Republican Donald Trump was kept on the defensive at the first presidential debate, in several instances having to debate the highly anticipated event's moderator as well as his Democratic opponent.
Trump was challenged on his answers Monday night at Hofstra University in New York at least six times by NBC's Lester Holt, according to the Washington Examiner's count. Hillary Clinton, meanwhile was no follow-up questions for the 90-minute debate.
The debate was separated into three segments: "Achieving Prosperity," "America's Direction" and "Securing America."
In the first segment, Trump was asked about his reluctance to release his tax returns, which he has said he is unwilling to make public until a federal audit on them has been completed, an excuse he reiterated during the debate.
But Holt jumped in to ask him if he believed the public interest "outweighed" any concerns over an audit. Trump said he would be willing to go ahead and release the returns if Clinton would make available more than 30,000 emails she deleted from her tenure as secretary of the State Department, a controversy that has damaged her standing in trustworthiness with voters.
In the next segment, both candidates were asked how they would help heal racial divisions in the country. In his answer, Trump proposed making New York's controversial "stop and frisk" policy more widespread.
Holt told Trump that the law was deemed unconstitutional by a federal court in 2013, to which Trump asserted that it was a ruling that could have been won on appeal.
Holt followed up again: "The argument is that it's a form of racial profiling."
In the same segment, dubbed "America's Direction," Holt asked Trump to account for his recent switch on President Obama's birthplace, which the GOP nominee has long suggested may not be in the U.S.
He asked Trump, "What took you so long" to acknowledge Obama was born in the country. After Trump said he was successful in getting the president to make public his birth certificate, Holt pressed him on why he continued to raise doubts about it even up until early this year.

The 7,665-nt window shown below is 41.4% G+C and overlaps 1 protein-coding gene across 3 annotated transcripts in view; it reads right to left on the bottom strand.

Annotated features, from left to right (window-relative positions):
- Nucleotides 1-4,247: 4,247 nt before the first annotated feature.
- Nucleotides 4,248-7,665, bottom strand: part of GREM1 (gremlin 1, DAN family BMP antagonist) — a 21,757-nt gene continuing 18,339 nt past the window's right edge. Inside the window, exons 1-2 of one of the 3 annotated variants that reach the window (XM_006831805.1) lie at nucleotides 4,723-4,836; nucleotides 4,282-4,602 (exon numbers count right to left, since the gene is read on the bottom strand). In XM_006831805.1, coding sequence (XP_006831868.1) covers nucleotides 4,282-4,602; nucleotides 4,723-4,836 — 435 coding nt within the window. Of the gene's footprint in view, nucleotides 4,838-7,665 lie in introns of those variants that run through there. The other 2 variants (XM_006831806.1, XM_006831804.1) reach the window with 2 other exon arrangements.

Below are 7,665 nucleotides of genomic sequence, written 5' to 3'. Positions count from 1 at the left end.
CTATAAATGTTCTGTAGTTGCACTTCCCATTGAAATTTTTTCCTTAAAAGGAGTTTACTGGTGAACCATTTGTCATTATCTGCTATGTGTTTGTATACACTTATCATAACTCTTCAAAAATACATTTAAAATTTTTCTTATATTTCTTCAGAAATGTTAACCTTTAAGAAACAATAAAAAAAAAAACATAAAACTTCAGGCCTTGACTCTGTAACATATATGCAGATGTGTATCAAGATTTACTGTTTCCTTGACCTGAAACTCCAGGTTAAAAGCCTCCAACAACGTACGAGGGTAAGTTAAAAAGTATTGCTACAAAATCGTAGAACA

And then Holt asked Trump what he would say to black Americans offended by the controversy.
At another point in the debate, Holt also challenged Trump on his claim that he has always been agains the war in Iraq. Trump maintained that he had but Holt shot back, "The record shows otherwise."
In the entirety of the debate, the closest follow-up question Clinton was asked at the debate dealt with racial issues. She was asked the same question as Trump on how to heal racial divisions and then, after her answer, was asked how to improve whether she believed police "are implicitly biased against black people," a reference to a recent comment she made about "implicit bias" among police.
Leading up to the debate, there was a big push by the Clinton campaign and some media critics to get Holt to act as a live fact-checker at the debate, taking on a more aggressive and active role as a moderator, especially for Trump.
Trump attempted to fact-check Clinton a few times during the debate, such as on her claim that she was not a proponent of the Trans-Pacific Partnership international trade deal, which previously referred to as the "gold standard" for international trade. He also pressed her on the email controversy, though Holt himself did not question Clinton on either issue.
A New York Times reporter wrote on Twitter that Trump "accurately" called out Clinton's about face on the trade matter.
Still, many in the media lauded his performance.
"I think Lester Holt is doing a very good job," said former NBC "Meet the Press" host David Gregory on Twitter.